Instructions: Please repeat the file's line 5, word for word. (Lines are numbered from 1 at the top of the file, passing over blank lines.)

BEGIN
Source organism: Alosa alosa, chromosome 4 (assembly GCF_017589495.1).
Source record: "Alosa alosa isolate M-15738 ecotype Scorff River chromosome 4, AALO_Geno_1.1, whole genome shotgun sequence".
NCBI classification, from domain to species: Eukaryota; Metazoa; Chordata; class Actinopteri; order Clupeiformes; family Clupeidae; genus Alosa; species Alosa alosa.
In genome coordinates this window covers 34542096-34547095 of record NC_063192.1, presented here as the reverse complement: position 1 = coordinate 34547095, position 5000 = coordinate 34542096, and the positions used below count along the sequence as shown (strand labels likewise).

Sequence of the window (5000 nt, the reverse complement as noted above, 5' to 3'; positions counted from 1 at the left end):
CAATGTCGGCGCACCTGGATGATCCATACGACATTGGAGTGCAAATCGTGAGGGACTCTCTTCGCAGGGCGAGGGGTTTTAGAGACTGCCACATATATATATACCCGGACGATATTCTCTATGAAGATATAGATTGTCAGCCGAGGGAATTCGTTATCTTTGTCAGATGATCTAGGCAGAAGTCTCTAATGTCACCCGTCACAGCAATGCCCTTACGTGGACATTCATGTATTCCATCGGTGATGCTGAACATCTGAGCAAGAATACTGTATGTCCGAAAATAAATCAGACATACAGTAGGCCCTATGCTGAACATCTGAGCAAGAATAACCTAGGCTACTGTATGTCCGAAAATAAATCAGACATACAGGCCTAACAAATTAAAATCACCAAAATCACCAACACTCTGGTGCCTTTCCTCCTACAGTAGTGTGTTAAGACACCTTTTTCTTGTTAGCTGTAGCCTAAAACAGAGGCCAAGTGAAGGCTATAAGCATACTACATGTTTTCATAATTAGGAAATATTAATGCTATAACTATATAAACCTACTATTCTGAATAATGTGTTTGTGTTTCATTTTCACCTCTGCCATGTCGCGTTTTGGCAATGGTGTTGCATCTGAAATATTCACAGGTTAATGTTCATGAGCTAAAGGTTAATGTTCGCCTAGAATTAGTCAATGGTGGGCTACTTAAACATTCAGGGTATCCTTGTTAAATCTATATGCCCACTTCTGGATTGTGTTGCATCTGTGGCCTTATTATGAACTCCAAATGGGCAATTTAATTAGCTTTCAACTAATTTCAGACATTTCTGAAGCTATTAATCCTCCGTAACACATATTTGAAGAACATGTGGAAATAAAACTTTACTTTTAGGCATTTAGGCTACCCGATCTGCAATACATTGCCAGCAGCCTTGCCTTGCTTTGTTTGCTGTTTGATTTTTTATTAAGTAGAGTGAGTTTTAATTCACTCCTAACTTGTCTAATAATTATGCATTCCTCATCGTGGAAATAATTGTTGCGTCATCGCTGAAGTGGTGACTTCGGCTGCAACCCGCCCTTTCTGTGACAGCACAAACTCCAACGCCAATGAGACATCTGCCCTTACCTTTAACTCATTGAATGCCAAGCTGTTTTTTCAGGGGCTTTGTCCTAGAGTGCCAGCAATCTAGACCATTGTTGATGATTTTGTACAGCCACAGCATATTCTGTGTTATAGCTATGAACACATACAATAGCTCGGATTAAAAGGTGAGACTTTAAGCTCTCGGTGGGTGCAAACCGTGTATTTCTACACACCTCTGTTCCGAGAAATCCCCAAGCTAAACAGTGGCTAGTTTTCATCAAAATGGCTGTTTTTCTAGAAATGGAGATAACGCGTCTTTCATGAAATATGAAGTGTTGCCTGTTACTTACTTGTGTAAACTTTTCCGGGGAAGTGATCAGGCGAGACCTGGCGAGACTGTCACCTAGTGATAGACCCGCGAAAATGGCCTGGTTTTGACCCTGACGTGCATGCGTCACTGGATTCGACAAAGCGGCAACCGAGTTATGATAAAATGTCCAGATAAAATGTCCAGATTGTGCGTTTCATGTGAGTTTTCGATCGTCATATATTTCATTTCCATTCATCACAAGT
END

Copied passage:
Sequence of the window (5000 nt, the reverse complement as noted above, 5' to 3'; positions counted from 1 at the left end):